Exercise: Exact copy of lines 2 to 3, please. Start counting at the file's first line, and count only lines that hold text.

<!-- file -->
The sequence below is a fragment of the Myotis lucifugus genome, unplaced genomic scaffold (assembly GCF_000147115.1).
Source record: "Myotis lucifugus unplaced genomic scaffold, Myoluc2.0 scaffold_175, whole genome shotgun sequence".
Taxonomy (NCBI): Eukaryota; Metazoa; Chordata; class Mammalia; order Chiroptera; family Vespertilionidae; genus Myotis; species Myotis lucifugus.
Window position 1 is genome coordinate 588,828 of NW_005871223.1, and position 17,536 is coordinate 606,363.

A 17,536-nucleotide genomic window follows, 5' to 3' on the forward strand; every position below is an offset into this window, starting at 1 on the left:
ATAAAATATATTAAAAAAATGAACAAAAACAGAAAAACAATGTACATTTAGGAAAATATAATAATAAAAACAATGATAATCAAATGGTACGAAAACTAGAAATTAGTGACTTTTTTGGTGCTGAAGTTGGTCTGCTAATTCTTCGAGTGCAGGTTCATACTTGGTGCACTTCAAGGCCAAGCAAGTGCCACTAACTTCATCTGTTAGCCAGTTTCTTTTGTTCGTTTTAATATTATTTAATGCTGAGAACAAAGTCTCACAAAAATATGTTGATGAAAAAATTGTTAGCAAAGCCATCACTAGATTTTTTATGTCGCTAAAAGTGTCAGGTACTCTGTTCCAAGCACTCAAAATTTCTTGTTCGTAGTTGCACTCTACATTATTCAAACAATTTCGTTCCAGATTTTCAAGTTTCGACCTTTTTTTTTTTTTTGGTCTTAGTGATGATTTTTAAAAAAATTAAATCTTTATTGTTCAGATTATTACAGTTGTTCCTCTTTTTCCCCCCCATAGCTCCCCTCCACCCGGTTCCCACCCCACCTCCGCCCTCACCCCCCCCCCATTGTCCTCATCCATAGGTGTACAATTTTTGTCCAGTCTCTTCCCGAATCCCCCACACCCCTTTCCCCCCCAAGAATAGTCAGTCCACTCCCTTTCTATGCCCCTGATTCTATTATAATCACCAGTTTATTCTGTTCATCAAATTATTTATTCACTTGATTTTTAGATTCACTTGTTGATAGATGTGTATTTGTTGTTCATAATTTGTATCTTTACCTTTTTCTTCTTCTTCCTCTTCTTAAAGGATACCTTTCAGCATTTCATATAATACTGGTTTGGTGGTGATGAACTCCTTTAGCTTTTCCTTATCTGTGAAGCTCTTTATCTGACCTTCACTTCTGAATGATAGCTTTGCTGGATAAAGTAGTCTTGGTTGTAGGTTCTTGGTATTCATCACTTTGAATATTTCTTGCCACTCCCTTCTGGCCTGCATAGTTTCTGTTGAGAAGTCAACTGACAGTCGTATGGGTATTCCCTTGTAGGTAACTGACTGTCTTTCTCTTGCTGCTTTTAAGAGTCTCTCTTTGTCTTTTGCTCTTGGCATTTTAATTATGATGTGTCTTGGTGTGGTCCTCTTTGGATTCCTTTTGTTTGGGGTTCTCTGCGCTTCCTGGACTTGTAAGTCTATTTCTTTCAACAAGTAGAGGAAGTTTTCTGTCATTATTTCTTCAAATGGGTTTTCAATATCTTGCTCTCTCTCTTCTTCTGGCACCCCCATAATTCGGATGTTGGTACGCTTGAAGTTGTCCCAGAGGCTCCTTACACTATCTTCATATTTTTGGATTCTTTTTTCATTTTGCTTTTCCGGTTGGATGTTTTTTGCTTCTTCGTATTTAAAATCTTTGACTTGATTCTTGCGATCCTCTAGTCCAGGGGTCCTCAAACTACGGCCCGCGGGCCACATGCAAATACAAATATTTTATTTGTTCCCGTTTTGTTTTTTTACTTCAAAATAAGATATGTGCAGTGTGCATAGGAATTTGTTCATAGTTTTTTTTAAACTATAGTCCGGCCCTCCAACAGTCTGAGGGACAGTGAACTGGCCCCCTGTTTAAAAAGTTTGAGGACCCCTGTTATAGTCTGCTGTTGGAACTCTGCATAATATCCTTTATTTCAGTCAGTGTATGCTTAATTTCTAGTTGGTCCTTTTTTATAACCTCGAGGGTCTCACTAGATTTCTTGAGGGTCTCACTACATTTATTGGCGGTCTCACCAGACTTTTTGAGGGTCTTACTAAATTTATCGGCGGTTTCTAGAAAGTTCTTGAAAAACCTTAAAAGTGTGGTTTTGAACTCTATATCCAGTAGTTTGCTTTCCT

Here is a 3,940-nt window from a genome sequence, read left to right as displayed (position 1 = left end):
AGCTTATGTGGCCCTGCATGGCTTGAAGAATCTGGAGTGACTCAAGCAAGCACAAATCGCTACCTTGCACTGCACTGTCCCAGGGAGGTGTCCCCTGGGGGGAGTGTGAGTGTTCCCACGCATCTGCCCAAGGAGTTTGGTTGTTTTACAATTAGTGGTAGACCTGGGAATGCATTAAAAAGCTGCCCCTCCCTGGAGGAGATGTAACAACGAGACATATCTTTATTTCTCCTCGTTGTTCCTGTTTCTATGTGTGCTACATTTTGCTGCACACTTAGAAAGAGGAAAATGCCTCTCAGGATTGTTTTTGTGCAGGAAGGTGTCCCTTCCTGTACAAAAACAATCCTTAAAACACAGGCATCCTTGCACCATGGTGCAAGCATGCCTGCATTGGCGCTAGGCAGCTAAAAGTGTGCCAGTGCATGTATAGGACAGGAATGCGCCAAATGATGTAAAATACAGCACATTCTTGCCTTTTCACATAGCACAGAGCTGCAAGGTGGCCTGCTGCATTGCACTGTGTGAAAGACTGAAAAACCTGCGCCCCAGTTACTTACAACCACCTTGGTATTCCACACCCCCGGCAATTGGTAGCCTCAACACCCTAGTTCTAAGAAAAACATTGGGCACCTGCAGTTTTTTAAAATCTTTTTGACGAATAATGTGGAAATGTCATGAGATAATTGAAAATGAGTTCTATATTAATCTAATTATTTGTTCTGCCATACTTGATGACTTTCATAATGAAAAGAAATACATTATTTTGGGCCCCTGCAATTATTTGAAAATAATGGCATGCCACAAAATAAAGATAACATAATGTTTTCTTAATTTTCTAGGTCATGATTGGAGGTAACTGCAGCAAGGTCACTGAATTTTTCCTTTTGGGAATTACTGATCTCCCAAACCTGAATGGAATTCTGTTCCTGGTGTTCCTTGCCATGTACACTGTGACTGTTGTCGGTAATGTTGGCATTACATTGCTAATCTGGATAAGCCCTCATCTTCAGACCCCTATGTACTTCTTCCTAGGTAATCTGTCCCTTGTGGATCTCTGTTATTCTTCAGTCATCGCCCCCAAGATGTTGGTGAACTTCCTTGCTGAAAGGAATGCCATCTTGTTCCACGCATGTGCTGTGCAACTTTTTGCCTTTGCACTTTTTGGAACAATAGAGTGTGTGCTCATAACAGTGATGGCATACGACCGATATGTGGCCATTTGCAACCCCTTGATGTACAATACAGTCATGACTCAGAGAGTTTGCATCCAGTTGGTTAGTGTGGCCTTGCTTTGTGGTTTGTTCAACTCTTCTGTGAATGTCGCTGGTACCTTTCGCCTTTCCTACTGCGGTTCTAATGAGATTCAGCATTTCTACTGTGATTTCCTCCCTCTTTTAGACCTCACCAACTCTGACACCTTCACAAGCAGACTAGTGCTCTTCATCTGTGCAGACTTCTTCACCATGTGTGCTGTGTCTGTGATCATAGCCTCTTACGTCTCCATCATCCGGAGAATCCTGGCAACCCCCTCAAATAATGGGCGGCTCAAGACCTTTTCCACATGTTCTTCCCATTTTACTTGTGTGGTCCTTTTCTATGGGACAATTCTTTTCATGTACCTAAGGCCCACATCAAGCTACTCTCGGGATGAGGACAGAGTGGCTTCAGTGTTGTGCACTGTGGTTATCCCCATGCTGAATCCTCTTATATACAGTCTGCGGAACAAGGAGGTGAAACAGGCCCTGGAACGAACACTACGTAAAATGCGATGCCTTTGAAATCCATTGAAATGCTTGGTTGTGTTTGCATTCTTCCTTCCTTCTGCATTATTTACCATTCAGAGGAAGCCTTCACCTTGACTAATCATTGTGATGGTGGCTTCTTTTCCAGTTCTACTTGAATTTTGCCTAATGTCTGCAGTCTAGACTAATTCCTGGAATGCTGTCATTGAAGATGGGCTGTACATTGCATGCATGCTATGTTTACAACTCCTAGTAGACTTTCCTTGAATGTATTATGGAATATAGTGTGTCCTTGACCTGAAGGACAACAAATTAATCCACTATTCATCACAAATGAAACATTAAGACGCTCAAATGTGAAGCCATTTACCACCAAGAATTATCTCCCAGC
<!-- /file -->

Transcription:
Source record: "Myotis lucifugus unplaced genomic scaffold, Myoluc2.0 scaffold_175, whole genome shotgun sequence".
Taxonomy (NCBI): Eukaryota; Metazoa; Chordata; class Mammalia; order Chiroptera; family Vespertilionidae; genus Myotis; species Myotis lucifugus.